In March, opponents to exemption had a chance to respond. A few different industry organizations and researchers raised concerns about the proposed exemption. (Those opposition comments are available here.) In early May, the Clinic filed a reply comment, responding to their concerns. The comment notes that research of this nature has been done for several years, and while the opponents raised abstract concerns about safety and effectiveness of such research, they failed to cite a single case where such research risked human life or public safety. In fact, they instead demonstrated the value of this research, by repeatedly citing to independent research conducted by coalition members in their opposition comment, and in admitting that the industry has changed its practices after issues were raised by independent research.
Later in May, I had the chance to travel to Washington with one of our clients, Ben West, to participate in roundtable hearings held by the Copyright Office as part of this proceeding. Ben and I discussed the details of the proposed exemption with several members of the Copyright Office, along with fellow proponents Laura Moy from New America Foundation’s Open Technology Institute and Sherwin Siy from Public Knowledge. The transcript of that hearing is available here, and Prof. Rebecca Tushnet has provided a summary of what was discussed at the hearing.
After the hearing, the Copyright Office sent us a letter asking for our clients’ input on whether the exemption should include a requirement that a researcher must disclose any issues they find with a medical device to the device’s manufacturer, before telling others. This appears to come out of discussions from two of the other proposed anticircumvention exemptions, where computer researchers are more likely to uncover vulnerabilities that, at least theoretically, could be exploited by bad actors. (As one of our clients has demonstrated, there are such vulnerabilities in medical devices, too, but to date there has been no recorded incident of a vulnerability being exploited outside of a controlled setting.)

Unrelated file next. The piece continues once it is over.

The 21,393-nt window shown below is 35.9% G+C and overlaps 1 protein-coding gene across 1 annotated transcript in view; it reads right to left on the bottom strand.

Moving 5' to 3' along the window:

The Clinic responded to that letter yesterday, noting that both law and reason counsel against such a requirement in this case. As the letter notes, researchers typically disclose issues to manufacturers as part of their process, but there are very good reasons why researchers in certain cases may instead choose to inform other researchers, government regulators, doctors, patients, or the public first or instead of telling the manufacturer. Furthermore, the First Amendment protects the right of a researcher to decide where and to whom they will share information. Were the Copyright Office to impose a requirement here that a researcher could only benefit from the exemption if they revealed their research to manufacturers, this conditioning of a government benefit based on a limitation of speech rights would be unconstitutional. At heart, the decision on where to share computer security research is an ethical, and not a legal, one, and ethics do not necessarily dictate that a researcher inform a manufacturer first in all cases.
This is likely the last filing the Clinic will make in this proceeding. Under this rulemaking’s procedure, the Copyright Office will now solicit the views of the Department of Commerce’s National Telecommunications and Information Administration, and then make a formal recommendation to the Librarian of Congress, who will then issue a final rule granting or rejecting our proposed exemption. We expect that rule to come later this year. We could not have done this without the hard work of several Cyberlaw Clinic students and interns, including Sarah Baugh (HLS ’16), Jonathan Diaz (HLS ’16), Evita Grant (HLS ’16), Megan Michaels (HLS ’16), Joo-Young Rognile (HLS ’15), Michael Rosenbloom (Columbia Law ’17), and Shudan Shen (HLS ’16).
Andy Sellars is a Clinical Fellow at the Cyberlaw Clinic and the Corydon B. Dunham First Amendment Fellow at Harvard Law School.